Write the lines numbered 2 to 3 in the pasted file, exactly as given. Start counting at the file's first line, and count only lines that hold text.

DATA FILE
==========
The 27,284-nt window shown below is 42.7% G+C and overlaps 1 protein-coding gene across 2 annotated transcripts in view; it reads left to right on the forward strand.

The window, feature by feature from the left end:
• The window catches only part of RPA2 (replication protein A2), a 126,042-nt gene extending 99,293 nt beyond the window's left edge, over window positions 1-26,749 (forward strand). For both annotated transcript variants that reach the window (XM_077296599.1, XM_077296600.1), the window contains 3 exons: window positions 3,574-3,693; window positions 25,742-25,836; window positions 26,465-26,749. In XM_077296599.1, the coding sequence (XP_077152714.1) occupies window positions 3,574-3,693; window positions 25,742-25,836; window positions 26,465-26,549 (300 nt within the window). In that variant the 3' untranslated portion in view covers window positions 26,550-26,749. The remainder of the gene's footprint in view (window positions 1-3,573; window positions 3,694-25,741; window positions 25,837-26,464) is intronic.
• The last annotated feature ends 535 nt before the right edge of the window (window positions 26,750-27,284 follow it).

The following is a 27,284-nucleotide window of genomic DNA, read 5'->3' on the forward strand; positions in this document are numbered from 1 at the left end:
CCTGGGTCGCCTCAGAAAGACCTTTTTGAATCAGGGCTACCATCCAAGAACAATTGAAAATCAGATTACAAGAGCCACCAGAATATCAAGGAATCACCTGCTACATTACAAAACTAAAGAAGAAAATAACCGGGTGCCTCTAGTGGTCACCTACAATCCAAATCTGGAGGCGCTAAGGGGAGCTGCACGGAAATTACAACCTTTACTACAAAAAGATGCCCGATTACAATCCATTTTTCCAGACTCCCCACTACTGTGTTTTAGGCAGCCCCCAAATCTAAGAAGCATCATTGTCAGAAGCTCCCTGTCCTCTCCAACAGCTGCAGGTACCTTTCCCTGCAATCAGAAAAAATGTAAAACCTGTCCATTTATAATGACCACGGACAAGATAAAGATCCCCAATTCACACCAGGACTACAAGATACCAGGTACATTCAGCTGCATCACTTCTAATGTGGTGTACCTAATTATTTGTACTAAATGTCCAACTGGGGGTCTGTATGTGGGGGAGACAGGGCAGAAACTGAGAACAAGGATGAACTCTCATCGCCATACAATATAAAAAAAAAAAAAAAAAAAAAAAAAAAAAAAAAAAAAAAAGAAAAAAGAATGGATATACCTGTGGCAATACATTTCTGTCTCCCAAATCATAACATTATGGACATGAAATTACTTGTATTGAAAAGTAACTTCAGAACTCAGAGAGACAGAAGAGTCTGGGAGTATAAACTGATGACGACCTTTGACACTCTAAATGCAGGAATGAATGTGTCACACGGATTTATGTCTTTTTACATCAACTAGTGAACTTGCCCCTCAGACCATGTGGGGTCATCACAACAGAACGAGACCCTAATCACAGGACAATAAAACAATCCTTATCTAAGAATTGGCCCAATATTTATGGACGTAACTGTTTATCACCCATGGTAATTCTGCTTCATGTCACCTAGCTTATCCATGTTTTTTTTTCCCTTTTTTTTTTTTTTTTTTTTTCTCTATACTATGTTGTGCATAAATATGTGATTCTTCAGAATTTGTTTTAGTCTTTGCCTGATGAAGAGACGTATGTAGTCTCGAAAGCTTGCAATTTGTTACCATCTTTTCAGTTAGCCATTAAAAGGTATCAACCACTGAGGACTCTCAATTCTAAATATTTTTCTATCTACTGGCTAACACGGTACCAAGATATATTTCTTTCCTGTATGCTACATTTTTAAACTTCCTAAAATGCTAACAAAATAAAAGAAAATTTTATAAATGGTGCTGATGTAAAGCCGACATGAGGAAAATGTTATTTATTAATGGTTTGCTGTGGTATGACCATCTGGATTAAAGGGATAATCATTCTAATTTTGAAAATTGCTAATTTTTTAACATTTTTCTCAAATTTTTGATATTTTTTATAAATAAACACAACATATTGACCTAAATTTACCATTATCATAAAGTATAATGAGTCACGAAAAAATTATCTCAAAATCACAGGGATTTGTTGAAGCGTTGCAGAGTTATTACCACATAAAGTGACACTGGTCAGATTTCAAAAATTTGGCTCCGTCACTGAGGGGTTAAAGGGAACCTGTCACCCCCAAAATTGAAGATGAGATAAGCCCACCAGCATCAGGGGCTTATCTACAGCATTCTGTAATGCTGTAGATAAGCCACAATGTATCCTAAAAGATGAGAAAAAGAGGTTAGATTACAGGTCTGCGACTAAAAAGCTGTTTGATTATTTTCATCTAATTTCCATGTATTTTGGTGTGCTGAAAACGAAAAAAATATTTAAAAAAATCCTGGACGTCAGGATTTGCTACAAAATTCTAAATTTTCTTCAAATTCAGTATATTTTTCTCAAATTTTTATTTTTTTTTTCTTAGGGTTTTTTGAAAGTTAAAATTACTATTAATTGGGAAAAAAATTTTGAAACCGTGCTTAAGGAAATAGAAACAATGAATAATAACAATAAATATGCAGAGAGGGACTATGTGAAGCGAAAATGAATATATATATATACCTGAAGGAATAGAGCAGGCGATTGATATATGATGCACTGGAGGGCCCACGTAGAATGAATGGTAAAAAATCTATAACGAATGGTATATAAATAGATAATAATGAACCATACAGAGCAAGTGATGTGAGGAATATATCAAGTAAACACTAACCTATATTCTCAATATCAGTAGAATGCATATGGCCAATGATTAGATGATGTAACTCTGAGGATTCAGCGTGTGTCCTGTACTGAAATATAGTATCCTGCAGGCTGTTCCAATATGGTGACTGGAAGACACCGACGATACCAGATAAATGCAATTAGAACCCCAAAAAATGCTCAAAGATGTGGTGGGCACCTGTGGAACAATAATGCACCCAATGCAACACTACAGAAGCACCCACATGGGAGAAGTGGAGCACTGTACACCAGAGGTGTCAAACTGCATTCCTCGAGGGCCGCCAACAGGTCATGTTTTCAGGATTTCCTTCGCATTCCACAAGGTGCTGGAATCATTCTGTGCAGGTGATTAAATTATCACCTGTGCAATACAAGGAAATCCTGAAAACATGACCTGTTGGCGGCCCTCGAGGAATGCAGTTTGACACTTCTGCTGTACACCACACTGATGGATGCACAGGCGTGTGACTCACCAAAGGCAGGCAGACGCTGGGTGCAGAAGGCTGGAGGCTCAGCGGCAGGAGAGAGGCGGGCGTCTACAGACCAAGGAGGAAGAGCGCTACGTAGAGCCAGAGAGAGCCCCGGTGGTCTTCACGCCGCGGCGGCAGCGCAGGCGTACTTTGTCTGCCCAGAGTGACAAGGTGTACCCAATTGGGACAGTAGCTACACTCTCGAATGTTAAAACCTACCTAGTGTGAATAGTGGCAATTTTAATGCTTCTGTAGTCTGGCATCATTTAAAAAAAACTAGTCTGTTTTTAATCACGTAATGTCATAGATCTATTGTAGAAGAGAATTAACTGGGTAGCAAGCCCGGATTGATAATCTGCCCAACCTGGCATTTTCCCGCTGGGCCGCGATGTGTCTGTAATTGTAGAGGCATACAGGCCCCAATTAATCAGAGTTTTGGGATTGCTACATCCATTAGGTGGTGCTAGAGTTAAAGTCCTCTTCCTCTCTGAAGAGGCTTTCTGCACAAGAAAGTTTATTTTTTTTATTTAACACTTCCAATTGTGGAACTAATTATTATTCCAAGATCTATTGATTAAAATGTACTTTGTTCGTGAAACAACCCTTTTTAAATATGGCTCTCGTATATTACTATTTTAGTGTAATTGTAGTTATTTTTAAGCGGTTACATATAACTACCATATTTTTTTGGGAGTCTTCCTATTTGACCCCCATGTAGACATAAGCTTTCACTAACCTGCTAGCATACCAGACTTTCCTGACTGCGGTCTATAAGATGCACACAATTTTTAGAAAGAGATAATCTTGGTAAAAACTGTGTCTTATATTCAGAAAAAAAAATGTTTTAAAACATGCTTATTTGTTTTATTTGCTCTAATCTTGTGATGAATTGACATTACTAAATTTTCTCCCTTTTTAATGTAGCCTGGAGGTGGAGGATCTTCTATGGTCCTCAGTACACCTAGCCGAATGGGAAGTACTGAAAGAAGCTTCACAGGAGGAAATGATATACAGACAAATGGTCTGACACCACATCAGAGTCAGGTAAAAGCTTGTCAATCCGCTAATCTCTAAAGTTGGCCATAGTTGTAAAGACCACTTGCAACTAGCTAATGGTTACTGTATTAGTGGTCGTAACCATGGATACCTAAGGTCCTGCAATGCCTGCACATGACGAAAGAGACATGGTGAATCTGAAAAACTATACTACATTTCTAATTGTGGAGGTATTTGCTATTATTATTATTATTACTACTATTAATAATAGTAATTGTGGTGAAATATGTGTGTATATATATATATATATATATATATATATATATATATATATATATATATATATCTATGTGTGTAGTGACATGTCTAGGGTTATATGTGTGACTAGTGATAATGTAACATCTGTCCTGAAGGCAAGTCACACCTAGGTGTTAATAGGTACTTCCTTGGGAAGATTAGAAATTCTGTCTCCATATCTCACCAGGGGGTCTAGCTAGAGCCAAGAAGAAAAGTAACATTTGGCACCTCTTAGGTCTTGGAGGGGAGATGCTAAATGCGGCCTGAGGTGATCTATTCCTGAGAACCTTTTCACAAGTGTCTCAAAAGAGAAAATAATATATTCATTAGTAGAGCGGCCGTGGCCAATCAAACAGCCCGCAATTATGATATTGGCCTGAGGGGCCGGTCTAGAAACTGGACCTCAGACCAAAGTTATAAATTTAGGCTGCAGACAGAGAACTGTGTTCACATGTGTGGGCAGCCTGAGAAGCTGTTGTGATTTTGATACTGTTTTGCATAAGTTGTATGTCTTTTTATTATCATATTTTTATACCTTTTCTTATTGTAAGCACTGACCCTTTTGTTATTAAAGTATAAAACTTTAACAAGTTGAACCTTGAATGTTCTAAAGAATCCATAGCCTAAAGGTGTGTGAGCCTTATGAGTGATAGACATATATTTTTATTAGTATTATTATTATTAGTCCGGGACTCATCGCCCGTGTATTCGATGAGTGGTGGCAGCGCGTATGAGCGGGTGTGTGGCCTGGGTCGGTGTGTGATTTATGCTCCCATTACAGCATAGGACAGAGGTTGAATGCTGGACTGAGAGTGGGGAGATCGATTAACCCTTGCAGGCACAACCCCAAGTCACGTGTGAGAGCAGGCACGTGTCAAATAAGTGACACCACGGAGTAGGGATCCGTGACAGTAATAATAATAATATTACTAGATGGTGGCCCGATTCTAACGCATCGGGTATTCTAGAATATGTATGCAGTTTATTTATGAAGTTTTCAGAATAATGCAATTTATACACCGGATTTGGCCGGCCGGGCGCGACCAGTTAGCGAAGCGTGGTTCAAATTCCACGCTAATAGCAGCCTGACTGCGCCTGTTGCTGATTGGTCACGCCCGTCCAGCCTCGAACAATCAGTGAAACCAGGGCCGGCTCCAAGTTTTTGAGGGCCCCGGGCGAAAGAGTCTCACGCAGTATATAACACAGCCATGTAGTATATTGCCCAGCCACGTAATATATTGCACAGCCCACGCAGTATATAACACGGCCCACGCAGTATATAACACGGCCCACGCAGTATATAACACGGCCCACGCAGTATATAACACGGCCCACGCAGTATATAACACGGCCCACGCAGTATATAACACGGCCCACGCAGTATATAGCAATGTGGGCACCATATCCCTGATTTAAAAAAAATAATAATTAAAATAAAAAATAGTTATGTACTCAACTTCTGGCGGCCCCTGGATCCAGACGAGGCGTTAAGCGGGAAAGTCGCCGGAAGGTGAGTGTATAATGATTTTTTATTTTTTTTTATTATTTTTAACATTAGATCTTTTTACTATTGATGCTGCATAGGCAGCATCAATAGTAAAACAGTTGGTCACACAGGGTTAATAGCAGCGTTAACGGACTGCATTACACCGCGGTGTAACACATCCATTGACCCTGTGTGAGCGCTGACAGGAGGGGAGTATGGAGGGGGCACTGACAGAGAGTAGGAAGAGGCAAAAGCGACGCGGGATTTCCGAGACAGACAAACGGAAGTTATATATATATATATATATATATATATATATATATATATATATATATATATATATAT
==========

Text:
The window, feature by feature from the left end:
• The window catches only part of RPA2 (replication protein A2), a 126,042-nt gene extending 99,293 nt beyond the window's left edge, over window positions 1-26,749 (forward strand). For both annotated transcript variants that reach the window (XM_077296599.1, XM_077296600.1), the window contains 3 exons: window positions 3,574-3,693; window positions 25,742-25,836; window positions 26,465-26,749. In XM_077296599.1, the coding sequence (XP_077152714.1) occupies window positions 3,574-3,693; window positions 25,742-25,836; window positions 26,465-26,549 (300 nt within the window). In that variant the 3' untranslated portion in view covers window positions 26,550-26,749. The remainder of the gene's footprint in view (window positions 1-3,573; window positions 3,694-25,741; window positions 25,837-26,464) is intronic.